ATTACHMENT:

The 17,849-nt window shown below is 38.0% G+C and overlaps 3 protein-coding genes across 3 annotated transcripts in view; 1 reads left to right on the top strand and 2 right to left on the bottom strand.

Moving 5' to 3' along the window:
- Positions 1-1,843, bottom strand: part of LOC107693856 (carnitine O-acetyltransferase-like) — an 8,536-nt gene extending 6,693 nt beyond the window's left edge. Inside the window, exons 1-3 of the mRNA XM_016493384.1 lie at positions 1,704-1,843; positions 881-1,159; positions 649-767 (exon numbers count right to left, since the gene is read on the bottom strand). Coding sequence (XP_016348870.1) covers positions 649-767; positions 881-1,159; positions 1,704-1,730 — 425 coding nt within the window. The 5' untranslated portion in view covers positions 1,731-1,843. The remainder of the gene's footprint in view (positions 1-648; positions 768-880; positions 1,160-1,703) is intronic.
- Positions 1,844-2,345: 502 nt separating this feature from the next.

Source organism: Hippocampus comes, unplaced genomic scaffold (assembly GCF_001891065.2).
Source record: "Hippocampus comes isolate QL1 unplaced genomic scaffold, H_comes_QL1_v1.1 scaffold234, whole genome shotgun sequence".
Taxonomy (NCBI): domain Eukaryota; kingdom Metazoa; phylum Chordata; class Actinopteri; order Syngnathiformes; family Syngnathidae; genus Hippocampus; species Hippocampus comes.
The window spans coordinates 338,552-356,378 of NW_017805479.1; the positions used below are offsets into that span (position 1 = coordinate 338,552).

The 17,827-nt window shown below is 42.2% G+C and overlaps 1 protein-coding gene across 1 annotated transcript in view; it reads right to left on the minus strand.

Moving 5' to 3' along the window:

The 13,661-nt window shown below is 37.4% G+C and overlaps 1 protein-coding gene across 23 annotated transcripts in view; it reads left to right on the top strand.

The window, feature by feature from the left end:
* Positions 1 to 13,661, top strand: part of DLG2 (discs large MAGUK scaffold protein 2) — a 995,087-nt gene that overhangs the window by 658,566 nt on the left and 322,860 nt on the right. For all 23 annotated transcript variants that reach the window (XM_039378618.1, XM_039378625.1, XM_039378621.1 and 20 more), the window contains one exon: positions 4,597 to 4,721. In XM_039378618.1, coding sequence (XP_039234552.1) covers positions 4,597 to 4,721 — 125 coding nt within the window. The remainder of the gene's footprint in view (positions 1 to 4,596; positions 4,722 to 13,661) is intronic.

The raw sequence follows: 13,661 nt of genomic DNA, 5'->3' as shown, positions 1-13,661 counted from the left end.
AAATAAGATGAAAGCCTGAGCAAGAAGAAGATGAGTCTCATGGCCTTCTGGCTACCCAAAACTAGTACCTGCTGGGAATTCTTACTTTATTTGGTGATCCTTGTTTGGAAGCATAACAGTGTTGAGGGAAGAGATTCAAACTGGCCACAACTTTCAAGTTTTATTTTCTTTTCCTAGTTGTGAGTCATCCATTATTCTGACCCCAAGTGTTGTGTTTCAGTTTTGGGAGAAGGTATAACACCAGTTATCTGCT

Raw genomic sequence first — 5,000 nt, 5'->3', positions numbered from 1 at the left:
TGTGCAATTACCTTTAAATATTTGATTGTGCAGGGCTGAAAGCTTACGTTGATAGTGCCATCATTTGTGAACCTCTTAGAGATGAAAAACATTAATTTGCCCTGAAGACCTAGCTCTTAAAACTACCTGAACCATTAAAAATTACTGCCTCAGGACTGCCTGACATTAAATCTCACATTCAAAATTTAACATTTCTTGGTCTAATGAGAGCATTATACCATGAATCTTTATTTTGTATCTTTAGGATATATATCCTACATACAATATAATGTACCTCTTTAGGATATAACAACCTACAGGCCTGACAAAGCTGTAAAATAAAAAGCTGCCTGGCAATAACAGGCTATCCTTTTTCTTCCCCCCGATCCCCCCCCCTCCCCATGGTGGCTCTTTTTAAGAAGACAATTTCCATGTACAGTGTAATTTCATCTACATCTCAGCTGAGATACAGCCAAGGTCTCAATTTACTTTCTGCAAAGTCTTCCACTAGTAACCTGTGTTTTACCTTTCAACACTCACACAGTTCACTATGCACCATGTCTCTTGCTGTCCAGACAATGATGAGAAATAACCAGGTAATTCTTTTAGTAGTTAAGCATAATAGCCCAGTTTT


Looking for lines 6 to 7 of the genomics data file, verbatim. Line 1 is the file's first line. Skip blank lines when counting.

Source record: "Hippocampus comes isolate QL1 unplaced genomic scaffold, H_comes_QL1_v1.1 scaffold234, whole genome shotgun sequence".
Taxonomy (NCBI): domain Eukaryota; kingdom Metazoa; phylum Chordata; class Actinopteri; order Syngnathiformes; family Syngnathidae; genus Hippocampus; species Hippocampus comes.